Quirino, Elpidio (1890-1956), president of the Philippines (1948-1953). He was born in Vignan on Luzon, studied law,After obtaining a law degree from the University of the Philippines, near Manila, in 1915, Quirino practiced law until he was elected a member of the Philippine House of Representatives in 1919-25 and a senator in 1925-31. In 1934 he was a member of the Philippine independence mission to Washington, D.C., headed by Manuel Quezon, which secured the passage in Congress of the Tydings-McDuffie Act, setting the date for Philippine independence as July 4, 1946. He was also elected to the convention that drafted a constitution for the new Philippine Commonwealth. Subsequently he served as secretary of finance and secretary of the interior in the Commonwealth government. After World War II, Quirino served as secretary of state and vice president under the first president of the independent Philippines, Manuel Roxas. When Roxas died on April 15, 1948, Quirino succeeded to the presidency. The following year, he was elected president for a four-year term on the Liberal Party ticket, defeating the Nacionalista candidate. President Quirino's administration faced a serious threat in the form of the Communist-led Hukbalahap (Huk) movement. Though the Huks originally had been an anti-Japanese guerrilla army in Luzon, the Communists steadily gained control over the leadership, and, when Quirino's negotiations with Huk commander Luis Taruc broke down in 1948, Taruc openly declared himself a Communist and called for the overthrow of the government. By 1950 the Huks had gained control over a considerable portion of Luzon, and Quirino appointed the able Ramon Magsaysay as secretary of national defense to suppress the insurrection. (see also Index: Hukbalahap Rebellion) Quirino's six years as president were marked by notable postwar reconstruction, general economic gains, and increased economic aid from the United States. Basic social problems, however, particularly in the rural areas, remained unsolved; Quirino's administration was tainted by widespread graft and corruption. The 1949 elections, which he had won, were among the most dishonest in the country's history. Magsaysay, who had been largely successful in eliminating the threat of the Huk insurgents, broke with Quirino on the issue of corruption, campaigning for clean elections and defeating Quirino as the Nacionalista candidate in the presidential election of 1953. Subsequently, Quirino retired to private life.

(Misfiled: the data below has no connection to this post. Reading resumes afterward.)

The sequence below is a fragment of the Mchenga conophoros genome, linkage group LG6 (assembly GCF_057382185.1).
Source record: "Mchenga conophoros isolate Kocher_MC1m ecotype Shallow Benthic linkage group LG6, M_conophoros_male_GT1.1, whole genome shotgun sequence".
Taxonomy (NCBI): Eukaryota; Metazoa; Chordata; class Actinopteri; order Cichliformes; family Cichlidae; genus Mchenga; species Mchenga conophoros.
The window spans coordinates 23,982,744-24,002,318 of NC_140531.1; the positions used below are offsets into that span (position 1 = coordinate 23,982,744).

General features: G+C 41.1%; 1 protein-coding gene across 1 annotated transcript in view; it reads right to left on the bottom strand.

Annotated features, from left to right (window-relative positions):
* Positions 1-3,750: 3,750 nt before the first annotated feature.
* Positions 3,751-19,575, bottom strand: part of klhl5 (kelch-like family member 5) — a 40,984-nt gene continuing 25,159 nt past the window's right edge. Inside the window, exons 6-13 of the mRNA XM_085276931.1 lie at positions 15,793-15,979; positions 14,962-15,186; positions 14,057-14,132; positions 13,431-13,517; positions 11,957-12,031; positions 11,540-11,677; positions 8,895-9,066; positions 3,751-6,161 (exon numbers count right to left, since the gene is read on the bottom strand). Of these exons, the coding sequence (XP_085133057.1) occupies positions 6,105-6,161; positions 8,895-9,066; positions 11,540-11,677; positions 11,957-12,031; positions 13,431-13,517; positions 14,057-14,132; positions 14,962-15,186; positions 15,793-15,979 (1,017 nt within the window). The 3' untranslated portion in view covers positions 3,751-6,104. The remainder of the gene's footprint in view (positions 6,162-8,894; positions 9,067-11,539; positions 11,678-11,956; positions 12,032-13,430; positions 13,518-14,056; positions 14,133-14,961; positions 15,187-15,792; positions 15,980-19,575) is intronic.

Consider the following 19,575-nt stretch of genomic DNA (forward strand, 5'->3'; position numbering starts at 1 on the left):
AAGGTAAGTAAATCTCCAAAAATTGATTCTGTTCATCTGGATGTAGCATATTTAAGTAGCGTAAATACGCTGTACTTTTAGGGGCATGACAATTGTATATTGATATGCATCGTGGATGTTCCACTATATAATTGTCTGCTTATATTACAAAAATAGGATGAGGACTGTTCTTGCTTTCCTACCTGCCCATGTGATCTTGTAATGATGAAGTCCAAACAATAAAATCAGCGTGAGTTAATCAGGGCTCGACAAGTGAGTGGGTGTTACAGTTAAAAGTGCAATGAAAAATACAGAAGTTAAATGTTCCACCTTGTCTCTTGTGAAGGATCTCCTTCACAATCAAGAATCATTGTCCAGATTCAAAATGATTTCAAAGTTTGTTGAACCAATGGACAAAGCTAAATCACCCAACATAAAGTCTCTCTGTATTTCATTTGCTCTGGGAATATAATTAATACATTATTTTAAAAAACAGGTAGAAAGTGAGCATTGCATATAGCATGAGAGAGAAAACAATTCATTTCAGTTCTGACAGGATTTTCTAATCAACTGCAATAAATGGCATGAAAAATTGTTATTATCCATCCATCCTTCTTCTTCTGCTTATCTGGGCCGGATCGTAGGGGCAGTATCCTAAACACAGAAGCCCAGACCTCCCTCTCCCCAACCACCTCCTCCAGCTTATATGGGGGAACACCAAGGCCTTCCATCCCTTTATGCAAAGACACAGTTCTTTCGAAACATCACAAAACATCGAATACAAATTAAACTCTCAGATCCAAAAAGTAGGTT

Remembering President Elpidio R. Quirino on his 56th Death Anniversary February 29, 2012, 1:58am
MANILA, Philippines — Wednesday we remember President Elpidio R. Quirino, the sixth President of the Philippines. He worked hard to fight communism and poverty, restored the faith of the people in the government, and pushed for economic recovery. Elpidio R. Quirino was born on November 16, 1890, in Vigan, Ilocos Sur, to Mariano Quirino and Gregoria M. Rivera. He received his first schooling from his parents before going to Aringay Elementary School. Later, he studied in a private school in San Fernando, La Union. When his parents returned to Vigan, he continued his studies in the town’s high school and afterwards became a teacher at the Capariaan barrio school in Caoayan. Quirino went to Manila and enrolled at Manila High School, then went on to the University of the Philippines College of Law. He obtained his Bachelor of Laws in 1915 and passed the bar the same year. He worked as law clerk in the Philippine Commission and when the Philippine Senate was convened, he became the Secretary of Manuel L. Quezon. He ran for representative of his congressional district in Ilocos Sur in 1919 and won. On January 16, 1921, he married Alicia G. Syquia of Vigan, Ilocos Sur. They went on to have three children but the wife and children fell victims of colonial occupation forces on February 12, 1945. In 1925, Quirino ran for Senator and won. In...
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